The Hammer of the Witches (The Malleus Maleficarum) is a Latin book written in 1486 and 1487. The authorship of the book is attributed to two German Dominican monks who were professors of theology (Heinrich Kramer, Jacob Sprenger). Some scholars believe that Sprenger’s role in writing the book has been largely symbolic rather than active.
In the late medieval period (1100-1500 C.E.), the Roman Catholic Church was divided by controversy. Several antipopes vied with the Vatican for ecclesiastical legitimacy, theological positions marked as heretical (including those of the Cathars, Waldenses, and Hussites) were vigorously persecuted, and in general, the spiritual unrest caused by the Protestant Reformation was becoming constant.
One response to these various (and related) crises was a general shift toward conservatism, insularity, and a type of religious xenophobia, culminating in the persecution of various individuals and groups deemed dangerous by religious authorities.
It was in this context that, on December 5, 1484, Pope Innocent VIII issued the Bull Summis desiderantes affectibus (“Desiring with the Supreme Ardor”), which authorized two German inquisitors (Heinrich Kramer and Jacob Sprenger) to act as they it seems in the fight against heresy, witchcraft and immorality.
This Bull prompted the composition of The Witches’ Hammer in 1486. Kramer submitted the manuscript to the Faculty of Theology at the University of Cologne in 1487, hoping to obtain an endorsement that would give the text legitimacy. Instead, the school convicted him of being unethical and illegal.
Despite this rejection, Kramer proceeded to insert a fraudulent endorsement of the University in subsequent print editions of the text. Similarly, most versions of the Witches’ Hammer also include the full text of the Bull Summis desiderantes afectibus, implying papal sanction.
Gradually it became one of the earliest and most influential manuals for witch hunters and Protestants in late medieval Europe and early modern Europe. Between the years 1487 and 1520, the work sold a total of sixteen editions, leading to an additional sixteen being printed and sold over the next hundred and fifty years.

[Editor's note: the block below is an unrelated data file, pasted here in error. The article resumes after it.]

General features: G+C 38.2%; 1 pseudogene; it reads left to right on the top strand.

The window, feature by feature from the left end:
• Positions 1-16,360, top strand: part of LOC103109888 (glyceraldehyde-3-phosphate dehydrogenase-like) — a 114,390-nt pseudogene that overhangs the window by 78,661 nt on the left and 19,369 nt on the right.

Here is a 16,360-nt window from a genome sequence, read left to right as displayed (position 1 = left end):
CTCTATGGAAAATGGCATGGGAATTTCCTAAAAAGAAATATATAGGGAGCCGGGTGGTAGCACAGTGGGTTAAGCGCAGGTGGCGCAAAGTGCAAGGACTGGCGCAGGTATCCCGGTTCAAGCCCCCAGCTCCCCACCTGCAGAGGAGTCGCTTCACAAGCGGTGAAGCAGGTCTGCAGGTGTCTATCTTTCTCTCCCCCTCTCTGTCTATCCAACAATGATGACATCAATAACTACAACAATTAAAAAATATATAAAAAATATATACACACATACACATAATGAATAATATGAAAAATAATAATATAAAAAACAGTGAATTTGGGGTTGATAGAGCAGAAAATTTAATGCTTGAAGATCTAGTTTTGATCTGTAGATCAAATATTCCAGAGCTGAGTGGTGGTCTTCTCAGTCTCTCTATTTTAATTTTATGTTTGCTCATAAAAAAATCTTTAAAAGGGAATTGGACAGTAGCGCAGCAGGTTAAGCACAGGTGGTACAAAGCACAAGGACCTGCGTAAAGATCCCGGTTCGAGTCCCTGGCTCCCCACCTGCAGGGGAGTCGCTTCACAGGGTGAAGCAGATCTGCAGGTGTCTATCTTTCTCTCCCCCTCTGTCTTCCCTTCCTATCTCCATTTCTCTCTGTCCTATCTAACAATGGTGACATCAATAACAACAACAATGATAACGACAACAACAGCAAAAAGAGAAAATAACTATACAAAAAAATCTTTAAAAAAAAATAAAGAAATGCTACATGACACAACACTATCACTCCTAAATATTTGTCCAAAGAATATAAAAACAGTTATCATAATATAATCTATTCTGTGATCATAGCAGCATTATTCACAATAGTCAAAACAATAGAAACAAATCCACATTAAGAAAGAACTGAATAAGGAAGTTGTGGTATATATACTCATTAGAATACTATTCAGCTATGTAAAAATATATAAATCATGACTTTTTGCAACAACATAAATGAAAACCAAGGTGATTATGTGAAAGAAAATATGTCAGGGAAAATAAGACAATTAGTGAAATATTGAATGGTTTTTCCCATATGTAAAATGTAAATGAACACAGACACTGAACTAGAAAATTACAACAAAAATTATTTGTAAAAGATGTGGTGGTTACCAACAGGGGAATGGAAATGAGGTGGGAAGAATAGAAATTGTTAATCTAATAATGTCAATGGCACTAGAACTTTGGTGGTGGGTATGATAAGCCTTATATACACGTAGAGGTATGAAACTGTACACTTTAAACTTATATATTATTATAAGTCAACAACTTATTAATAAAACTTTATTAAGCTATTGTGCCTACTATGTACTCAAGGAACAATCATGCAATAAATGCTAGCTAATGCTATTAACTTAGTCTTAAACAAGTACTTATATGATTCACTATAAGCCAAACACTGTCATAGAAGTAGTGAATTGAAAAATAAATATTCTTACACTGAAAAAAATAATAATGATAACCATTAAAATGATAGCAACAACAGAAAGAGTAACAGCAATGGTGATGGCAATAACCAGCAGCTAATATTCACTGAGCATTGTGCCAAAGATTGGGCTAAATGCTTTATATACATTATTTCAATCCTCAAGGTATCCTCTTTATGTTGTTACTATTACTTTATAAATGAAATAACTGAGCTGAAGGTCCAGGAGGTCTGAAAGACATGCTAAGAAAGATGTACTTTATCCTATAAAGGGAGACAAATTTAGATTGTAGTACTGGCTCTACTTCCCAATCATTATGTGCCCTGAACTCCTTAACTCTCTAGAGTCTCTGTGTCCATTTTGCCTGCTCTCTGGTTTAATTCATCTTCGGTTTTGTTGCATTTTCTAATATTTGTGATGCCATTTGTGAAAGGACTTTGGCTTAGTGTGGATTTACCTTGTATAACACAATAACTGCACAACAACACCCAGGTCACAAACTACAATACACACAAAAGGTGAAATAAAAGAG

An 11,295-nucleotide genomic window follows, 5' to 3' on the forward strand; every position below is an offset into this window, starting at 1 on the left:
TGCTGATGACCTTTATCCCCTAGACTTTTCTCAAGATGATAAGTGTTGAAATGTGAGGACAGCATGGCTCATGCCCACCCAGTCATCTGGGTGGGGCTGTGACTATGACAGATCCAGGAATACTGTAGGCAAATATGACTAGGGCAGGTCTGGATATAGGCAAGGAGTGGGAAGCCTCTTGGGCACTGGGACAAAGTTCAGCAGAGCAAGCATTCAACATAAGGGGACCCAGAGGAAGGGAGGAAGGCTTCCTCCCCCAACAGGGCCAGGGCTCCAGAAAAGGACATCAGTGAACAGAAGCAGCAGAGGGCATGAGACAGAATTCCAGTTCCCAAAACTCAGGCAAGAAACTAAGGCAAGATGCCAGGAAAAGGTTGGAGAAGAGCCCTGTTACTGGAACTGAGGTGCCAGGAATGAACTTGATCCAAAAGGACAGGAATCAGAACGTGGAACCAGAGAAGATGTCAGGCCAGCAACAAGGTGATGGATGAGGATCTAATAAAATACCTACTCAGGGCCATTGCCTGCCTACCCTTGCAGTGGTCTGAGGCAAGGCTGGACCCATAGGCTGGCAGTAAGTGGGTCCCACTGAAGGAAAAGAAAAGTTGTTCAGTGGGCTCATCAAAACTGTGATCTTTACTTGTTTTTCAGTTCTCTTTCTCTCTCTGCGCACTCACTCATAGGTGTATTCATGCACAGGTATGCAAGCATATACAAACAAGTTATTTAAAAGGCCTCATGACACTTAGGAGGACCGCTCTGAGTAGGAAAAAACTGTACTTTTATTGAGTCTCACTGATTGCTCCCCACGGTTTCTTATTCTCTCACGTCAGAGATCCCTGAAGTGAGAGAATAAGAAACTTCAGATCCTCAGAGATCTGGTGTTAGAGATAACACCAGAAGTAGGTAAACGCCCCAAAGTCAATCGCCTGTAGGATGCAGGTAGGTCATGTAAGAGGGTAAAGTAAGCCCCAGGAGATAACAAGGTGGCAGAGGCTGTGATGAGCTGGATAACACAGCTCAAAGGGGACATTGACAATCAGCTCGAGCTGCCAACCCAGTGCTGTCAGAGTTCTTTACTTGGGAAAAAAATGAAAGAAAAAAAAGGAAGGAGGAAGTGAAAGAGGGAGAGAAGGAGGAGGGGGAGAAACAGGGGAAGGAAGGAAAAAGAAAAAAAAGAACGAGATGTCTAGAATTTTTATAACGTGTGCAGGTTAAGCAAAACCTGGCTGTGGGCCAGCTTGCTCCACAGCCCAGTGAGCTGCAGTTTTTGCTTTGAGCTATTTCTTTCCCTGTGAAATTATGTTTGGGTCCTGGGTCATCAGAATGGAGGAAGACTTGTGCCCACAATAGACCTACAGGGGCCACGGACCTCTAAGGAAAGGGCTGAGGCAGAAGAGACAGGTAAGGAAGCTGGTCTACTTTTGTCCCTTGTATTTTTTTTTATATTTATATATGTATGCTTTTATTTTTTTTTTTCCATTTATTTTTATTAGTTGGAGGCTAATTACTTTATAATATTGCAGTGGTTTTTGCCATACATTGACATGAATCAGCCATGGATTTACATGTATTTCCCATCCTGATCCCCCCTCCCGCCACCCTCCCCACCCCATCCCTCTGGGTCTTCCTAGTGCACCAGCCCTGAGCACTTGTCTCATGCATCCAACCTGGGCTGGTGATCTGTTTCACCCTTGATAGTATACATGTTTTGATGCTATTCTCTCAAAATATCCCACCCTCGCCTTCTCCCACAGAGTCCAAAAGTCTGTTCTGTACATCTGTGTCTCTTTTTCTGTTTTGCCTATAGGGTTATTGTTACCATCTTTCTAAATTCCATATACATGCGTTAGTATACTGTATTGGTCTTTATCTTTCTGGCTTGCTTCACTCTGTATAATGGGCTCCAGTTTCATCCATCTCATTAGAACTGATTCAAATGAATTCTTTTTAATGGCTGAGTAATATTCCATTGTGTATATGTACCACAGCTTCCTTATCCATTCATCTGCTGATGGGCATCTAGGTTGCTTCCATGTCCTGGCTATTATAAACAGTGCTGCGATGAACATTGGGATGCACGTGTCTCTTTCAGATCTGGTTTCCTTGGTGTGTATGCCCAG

Summary and Synopsis
Section I – Substantive assumptions
Section I argues that because the Devil exists and has the power to do amazing things, there are witches (immoral women) who manifest these powers. However, he avoids the theological problem of under-representing the power of the Divine by arguing that even these malicious actions are performed with the permission of God.
The central role that the text assigns to women in bringing evil into the world requires that the authors make certain ontological assumptions about the natural qualities of women.
Section II – Witchcraft in Practice
In Section II, the authors address more practical issues by discussing real cases. The section begins by exposing the multiple powers of witches, and then details their recruiting strategies. In doing so, he blames these duplicitous women directly, suggesting that they deliberately mislead moral women.
Given the supposed weakness of the feminine spirit, the second approach would have been seen as practically foolproof. This section also explores the mechanics of the evil spell, lists some of the terrible offenses perpetrated by these malefactors (including promoting disease, causing harm to livestock, sacrificing children, and even robbing a man of his “virile member” ). .
It concludes by instructing the reader in various defensive techniques that can be used against these powers, whether they are intended to avoid attack or mitigate the effects of existing curses.
Section III – Legal procedures for witch trials
Unlike the sensationalist views proposed in the previous sections, Section III is comparatively dry and legalistic. It describes in great detail the correct procedure for prosecuting an alleged witch.
There, the authors offer a step-by-step guide to conducting a witchcraft trial, from the method of initiating the process and collecting the charges, to the appropriate forms of defensive counsel, the questioning of witnesses, and the formal filing of charges against the accused.
Misogynistic attitudes are an unfortunately ubiquitous feature of The Witches’ Hammer. As discussed above, the treaty argues that women’s inherent flaws (more particularly their lewd sexuality) incline them toward participation in witchcraft, because they considered themselves susceptible to sexual temptations by demons.
Despite the unforgivable misogyny of the text, the witches’ hammer was significantly influenced by humanistic ideologies. Just as the ancient themes of astronomy, philosophy, and medicine were reintroduced in the West at this time, this work helps to expand the typical scholastic discourse by referring not only to the Bible and the early theologians, but also to Aristotelian and neo-thought. Platonism. It also mentions astrology and astronomy, which had recently been reintroduced into the West by the ancient works of Pythagoras.
“God in justice allows evil and witchcraft to be in the world, although He Himself is the provider and governor of all things …”
“All witchcraft comes from carnal lust, which is insatiable in women.”
“This is where one can take full measure of the certain logic of demonology, its capacity for self-confirmation: if the suspected witch confesses, then the guilt is firmly established; if the suspect does not confess, she is spellbound but equally guilty ”